Last night, my heart ached. I cried. This struck me on so many levels. In Charleston, this wrecked me because it was in church. A place where people go to seek refuge, seek Jesus. A place that is perceived as safe. It was random…no connection to the people, no motive drawing him to a specific place or person. Ahamud? My son is a runner. I run. And I never have to question if my race makes people watch me as I run through our neighborhood. George Floyd? I’ve never had to worry that I’ll be pulled from my car and be held to the ground with a knee to my neck begging to breathe. Christian Cooper? I can walk anywhere freely and not worry that by speaking to someone, I’ll have the police called. Breonna Taylor? I can sleep in my own home and not worry that I’ll be shot and killed because the police were at the wrong house. And my husband would never have to face charges for defending his home that the police were wrongfully in. And this scratches the surface.
These were all fueled by a hatred that my mind can’t process. A predetermined idea that a certain skin color is a threat. I don’t understand hating a person, group of people or race of people to the point of taking lives. To the point of finding them guilty of being alive because my skin is different. I just don’t understand it. My mind can’t wrap around it. I guess that’s good.
Today, much like 5 years ago, I’ve had great pride as voices in the Christian community have stood individually, but united collectively, not trying to gloss this over. Or make it anything less than the heinous crime that it was. And I’ve sat heartbroken as others in the Christian community speak out about “not making this about race”.
Friends, if ever I wanted you to hear me say something this is it. Racism is real and I will no longer be silent as I watch my neighbors (whether in my home town or on the other side of the world) face terrorism for their skin color. I was born white, but I wasn’t born silent.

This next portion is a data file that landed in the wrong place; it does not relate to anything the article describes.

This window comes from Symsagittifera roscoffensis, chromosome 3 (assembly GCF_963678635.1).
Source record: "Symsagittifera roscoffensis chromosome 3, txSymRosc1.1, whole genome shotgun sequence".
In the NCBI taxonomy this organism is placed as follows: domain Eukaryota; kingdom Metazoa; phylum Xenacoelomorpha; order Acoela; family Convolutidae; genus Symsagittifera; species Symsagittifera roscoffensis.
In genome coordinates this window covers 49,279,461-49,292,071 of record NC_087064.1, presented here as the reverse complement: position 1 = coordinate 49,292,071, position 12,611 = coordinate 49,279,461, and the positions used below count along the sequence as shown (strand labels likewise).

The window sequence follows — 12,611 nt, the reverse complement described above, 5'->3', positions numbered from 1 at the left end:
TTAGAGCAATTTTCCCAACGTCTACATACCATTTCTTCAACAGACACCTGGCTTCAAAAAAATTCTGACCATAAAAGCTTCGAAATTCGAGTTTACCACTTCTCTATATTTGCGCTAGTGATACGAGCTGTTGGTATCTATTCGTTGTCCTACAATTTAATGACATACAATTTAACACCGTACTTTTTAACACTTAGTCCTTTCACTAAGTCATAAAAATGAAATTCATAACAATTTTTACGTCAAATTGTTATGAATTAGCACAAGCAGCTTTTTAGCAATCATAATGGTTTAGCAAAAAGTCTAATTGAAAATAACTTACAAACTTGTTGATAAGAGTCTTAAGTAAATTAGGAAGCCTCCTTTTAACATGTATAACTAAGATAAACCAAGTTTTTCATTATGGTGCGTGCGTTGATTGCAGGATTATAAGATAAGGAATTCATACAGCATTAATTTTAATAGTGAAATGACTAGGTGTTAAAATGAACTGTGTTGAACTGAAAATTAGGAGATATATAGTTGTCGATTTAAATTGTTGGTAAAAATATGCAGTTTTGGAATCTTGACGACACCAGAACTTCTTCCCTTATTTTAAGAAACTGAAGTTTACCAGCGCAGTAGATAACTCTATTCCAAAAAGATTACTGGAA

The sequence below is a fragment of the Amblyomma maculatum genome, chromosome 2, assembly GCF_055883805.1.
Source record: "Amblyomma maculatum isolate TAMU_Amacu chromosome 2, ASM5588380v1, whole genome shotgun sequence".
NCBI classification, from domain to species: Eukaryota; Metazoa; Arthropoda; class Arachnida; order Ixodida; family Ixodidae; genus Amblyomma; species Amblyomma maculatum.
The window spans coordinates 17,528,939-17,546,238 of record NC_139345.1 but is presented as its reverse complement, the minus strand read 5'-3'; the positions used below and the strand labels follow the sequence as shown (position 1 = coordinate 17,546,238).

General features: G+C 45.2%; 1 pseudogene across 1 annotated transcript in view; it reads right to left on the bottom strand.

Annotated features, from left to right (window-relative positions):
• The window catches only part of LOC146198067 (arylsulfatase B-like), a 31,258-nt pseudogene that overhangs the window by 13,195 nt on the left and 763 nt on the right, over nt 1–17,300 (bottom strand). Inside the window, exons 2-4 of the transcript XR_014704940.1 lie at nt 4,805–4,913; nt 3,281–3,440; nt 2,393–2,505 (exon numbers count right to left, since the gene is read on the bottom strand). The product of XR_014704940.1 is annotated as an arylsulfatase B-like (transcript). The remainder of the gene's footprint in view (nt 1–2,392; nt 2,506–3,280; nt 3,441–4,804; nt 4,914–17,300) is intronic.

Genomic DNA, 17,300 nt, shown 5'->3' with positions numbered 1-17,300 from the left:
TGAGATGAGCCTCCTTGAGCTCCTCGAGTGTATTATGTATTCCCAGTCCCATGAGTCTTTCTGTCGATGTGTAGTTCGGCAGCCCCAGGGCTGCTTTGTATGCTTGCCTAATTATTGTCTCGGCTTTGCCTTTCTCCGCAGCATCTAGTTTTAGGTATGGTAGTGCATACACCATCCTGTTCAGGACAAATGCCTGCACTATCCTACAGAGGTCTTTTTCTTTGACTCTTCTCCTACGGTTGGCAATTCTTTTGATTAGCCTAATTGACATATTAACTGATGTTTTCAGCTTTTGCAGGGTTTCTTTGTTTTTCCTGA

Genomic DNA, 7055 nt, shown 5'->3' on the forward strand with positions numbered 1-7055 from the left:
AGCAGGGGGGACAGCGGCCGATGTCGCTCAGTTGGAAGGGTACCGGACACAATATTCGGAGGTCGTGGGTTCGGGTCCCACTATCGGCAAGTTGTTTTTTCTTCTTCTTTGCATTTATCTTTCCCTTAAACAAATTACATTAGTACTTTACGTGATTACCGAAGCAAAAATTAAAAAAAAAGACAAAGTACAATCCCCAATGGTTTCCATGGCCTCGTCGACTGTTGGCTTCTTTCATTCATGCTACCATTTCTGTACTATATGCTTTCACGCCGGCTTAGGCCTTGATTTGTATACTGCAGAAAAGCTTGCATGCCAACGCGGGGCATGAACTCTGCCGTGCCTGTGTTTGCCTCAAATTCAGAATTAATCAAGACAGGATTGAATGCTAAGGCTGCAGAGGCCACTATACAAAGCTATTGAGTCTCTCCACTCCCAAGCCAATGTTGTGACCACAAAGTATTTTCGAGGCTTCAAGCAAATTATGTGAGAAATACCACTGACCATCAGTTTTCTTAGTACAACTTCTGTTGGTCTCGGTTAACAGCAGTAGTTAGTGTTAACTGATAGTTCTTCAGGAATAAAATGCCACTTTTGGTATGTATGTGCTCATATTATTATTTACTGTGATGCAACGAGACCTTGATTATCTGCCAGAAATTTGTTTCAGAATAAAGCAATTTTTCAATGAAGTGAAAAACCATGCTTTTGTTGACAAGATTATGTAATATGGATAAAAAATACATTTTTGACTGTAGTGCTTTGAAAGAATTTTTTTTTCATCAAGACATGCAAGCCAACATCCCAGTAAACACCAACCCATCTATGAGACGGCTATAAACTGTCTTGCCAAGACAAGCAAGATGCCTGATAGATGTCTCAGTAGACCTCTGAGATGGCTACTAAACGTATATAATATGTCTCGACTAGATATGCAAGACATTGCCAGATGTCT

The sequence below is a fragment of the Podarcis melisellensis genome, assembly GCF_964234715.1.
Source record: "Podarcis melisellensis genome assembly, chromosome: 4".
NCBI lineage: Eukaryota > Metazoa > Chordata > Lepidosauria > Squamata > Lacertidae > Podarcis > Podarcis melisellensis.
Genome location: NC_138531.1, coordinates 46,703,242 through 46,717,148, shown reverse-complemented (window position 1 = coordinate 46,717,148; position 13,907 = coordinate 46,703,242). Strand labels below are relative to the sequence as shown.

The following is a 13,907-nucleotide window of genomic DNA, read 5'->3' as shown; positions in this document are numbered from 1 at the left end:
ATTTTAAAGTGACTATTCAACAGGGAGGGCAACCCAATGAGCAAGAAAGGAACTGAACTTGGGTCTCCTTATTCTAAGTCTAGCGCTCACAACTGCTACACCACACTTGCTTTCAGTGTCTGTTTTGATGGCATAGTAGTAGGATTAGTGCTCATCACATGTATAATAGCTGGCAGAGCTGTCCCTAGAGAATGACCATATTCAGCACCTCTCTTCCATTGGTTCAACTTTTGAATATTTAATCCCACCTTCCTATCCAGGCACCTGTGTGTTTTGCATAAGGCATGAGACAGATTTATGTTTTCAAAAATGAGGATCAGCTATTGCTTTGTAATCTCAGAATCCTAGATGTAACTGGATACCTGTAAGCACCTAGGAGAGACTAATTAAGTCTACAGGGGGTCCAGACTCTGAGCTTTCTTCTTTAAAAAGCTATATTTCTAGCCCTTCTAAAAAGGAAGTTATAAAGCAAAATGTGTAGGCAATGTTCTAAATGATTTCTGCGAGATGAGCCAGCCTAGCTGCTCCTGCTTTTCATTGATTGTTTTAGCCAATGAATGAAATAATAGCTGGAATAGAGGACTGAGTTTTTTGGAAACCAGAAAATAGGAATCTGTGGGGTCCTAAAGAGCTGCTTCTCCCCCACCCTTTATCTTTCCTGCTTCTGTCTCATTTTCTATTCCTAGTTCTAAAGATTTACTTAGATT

I have a voice. Maybe my voice doesn’t reach the masses, but it reaches some. And if one person sees racism in a new light, then my voice has made a difference. I will not sit by as my white brothers and sisters try to say that we shouldn’t assume this is about race. I will not sit by as others who say they love Jesus refuse to see the racial divide present in this country and act in a completely contrary way to Christ by sweeping things under the rug. Jesus didn’t sweep things under the rug. He wrote in the sand for everyone to see. This is my writing in the sand. I was born white, but I WAS NOT BORN SILENT.
Racism is real. This is a hate crime. There is a divide between black and white. There is a divide in the church…especially the American church.
There is a fear of addressing racism because we might say something wrong, so nothing is said at all. There is the fear of offending someone, so silence is chosen. But in the silence, the divide grows wider. And in the silence we become more & more complicit in the crime.
I was blessed to be raised in a household that believed we were all created in the image of God. Each and every one of us. I was blessed to be raised in a racially diverse community and attend racially diverse schools. It honestly made me rather naive about racism until I was in my late teens or early twenties. But I’m not naive anymore. I’m heartbroken.